Throw this party: A Midsummer night’s shindig

Guest post by Dootsie Bug

Fairy wings, donkey ears, and floral wreath optional. (Photo by: Rennett StoweCC BY 2.0)
In the Northern Hemisphere, we’re nearing the summer solstice. Balmy nights, cheerful crickets and dewy grass beg us to head outside and celebrate the season.

Midsummer has its roots in Northern European cultures, though it’s celebrated all over the world in some form or another, whether as a religious or secular holiday time. Some of the celebrations happen on the date of the actual summer solstice while others fall anywhere between June 19 and June 26.

Want to host a Midsummer celebration? Here are some tips:

First, extend the invitation

Make clear to your guests that fairy wings and donkey ears, while welcomed, will be strictly optional. I suggest having everyone over after the heat of the day has passed, around six or seven in the evening. Let guests know what time you’re planning on wrapping up, as well, and if they’re welcome to camp out.

The interior? Fuggedaboudit.

Assuming that the weather is nice, your guests shouldn’t need to be inside for too long. This is a great thing in terms of how much inside prep you need to do. Consider it a porch party. Clean the bathroom and kitchen, but forget the rest and keep guests outdoors.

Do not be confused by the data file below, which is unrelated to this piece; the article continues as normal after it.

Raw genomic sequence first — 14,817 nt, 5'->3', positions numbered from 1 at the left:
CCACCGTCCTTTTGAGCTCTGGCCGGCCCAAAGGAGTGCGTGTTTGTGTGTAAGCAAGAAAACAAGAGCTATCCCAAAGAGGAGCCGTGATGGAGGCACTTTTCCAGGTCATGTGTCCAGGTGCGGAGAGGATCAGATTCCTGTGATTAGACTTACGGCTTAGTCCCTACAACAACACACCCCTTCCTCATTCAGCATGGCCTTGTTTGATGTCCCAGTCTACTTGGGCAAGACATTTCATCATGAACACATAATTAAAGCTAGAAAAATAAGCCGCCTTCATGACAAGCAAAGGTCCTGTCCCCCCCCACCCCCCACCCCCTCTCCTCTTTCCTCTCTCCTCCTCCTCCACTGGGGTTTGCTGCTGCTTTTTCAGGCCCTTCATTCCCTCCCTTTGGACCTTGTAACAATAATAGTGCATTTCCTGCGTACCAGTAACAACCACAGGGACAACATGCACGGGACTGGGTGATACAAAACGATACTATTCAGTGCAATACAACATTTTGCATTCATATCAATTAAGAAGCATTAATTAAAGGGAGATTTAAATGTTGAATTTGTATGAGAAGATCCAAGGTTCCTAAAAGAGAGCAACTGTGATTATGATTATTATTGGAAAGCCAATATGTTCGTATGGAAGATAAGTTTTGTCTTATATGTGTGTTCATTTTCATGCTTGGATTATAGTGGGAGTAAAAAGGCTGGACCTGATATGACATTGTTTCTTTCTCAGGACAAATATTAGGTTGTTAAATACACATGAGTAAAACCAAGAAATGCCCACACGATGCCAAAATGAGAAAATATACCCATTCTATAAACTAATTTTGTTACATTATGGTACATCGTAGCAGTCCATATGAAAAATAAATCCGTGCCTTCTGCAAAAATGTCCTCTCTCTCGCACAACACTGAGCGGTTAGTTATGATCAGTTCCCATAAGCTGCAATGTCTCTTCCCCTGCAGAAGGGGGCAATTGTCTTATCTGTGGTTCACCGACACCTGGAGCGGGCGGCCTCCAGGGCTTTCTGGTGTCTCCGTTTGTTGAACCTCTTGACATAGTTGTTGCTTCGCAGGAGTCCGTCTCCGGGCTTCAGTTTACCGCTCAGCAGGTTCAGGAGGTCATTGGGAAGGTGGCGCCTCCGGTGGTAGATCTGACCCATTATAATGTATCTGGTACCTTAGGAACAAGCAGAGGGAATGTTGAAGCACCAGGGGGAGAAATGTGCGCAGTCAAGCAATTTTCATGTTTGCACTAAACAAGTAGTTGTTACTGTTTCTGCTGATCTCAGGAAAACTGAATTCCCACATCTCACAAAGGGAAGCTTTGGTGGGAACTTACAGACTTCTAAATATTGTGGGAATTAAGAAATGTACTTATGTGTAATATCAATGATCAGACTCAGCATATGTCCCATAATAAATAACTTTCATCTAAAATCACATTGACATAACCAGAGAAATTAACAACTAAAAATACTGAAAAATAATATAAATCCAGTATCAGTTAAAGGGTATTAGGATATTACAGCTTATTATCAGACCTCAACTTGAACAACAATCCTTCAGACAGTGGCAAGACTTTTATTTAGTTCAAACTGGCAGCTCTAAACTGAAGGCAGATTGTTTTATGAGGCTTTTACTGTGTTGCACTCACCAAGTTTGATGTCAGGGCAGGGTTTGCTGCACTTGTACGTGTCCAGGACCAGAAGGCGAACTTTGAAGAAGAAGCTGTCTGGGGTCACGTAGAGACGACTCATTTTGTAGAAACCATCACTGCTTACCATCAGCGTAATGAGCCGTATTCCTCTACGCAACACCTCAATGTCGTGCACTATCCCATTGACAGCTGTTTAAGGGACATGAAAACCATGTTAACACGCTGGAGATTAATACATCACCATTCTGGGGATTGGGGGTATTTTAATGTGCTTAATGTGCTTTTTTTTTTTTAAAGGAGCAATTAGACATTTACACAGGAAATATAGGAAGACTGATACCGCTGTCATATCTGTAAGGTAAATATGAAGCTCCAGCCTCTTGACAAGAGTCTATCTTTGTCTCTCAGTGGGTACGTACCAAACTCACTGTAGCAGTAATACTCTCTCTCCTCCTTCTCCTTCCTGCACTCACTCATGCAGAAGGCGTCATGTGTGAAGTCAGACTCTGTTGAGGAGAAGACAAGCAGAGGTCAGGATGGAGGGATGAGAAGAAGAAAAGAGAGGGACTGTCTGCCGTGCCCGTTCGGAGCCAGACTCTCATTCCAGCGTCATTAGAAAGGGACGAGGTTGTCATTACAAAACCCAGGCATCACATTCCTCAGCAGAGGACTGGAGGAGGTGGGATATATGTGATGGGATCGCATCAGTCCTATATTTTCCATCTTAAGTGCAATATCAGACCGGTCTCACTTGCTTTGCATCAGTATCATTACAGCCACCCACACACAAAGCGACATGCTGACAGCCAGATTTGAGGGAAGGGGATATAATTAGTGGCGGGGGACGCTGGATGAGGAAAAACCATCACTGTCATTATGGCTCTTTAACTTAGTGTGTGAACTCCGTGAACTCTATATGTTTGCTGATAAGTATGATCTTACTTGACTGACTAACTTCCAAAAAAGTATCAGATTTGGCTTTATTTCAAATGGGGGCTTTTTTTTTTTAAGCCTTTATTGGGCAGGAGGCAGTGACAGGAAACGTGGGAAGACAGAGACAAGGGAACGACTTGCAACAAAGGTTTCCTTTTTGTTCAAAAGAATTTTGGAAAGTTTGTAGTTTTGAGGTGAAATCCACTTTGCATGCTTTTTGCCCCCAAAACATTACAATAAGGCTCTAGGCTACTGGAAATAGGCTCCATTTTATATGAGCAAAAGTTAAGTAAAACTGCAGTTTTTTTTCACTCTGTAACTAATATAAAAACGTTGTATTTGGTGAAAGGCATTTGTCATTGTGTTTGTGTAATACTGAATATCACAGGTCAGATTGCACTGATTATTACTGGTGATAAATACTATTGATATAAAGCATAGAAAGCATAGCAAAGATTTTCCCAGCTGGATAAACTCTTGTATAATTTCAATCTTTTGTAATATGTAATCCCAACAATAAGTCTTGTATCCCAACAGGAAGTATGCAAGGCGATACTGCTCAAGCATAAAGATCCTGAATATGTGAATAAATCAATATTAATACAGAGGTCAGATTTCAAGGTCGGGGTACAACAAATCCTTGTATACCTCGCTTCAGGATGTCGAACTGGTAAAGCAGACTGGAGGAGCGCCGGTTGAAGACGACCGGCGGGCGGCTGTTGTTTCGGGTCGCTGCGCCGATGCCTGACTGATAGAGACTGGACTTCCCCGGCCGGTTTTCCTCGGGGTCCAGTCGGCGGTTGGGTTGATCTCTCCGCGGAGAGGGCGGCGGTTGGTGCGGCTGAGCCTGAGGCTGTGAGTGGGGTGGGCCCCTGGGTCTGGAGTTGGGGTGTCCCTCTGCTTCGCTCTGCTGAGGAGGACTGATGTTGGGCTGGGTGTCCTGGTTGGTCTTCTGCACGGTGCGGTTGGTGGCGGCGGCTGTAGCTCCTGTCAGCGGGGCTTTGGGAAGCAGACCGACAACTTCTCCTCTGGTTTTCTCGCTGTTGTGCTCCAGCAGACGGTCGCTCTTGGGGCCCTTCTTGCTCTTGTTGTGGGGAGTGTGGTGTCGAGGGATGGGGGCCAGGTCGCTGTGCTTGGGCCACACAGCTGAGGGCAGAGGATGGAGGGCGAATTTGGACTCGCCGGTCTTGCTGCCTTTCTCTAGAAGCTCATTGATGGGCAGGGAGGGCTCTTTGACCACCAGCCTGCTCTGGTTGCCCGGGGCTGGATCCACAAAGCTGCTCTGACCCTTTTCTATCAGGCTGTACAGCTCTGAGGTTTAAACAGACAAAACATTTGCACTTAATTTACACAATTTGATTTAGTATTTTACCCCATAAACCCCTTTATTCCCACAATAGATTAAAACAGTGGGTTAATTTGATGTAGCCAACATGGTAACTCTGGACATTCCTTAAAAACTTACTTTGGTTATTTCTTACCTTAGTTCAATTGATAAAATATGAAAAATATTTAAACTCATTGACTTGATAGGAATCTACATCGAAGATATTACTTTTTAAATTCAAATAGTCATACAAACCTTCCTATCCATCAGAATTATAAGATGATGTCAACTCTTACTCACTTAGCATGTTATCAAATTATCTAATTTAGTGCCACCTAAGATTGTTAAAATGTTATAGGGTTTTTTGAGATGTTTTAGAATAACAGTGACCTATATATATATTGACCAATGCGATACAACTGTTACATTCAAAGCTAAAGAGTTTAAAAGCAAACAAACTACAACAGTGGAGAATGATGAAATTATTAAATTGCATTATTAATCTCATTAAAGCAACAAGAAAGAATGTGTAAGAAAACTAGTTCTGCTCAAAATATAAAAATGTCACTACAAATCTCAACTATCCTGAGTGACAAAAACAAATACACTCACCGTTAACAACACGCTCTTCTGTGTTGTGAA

Bonfire and lights

If you can burn something, do it! The bonfire is the oldest symbol of this holiday, a brilliant reminder of the sun’s power. Brush up on your town or neighborhood’s rules for fires, and be aware of any burn bans that may be in effect. If a fire isn’t possible, (carefully!) simulate the effect with candles, torches or fairy lights.

Feast, feast, feast

Like any celebration worth its salt, Midsummer is traditionally celebrated with shared food. Some traditionalish foods you might like to include on your menu:

  • summer berries with whipped cream
  • pickled or salted herring
  • new potatoes with sour cream dressing
  • boiled eggs
  • cheese pie
  • breads
  • Swedish meatballs
  • honey;
  • and Strawberry shortcake.

Of course, being a summer fête, you could also just go with your usual grill fare.


Some countries erect a Maypole to celebrate Midsummer. It’s a fun way to interact with guests! Attach long ribbon, cord or vines to the top of the pole and invite guests to dance and spin around, wrapping the line around the pole as they go.

Make a flower crown

Whether you use real or faux, making a flower crown not only offers you an earthy vibe, but it’s also a traditional way to celebrate summer’s beautiful blooms. Set out supplies for guests and have a DIY flower crowning party.

Music and dancing, of course

Play a little music (at a respectful level for your neighborhood) and invite guests to dance, laugh and sing along. If your guests need a little coaxing, host a hula-hoop contest, pass around bottles of bubbles or break out the Maypole again.

How do YOU celebrate Midsummer?

Comments on Throw this party: A Midsummer night’s shindig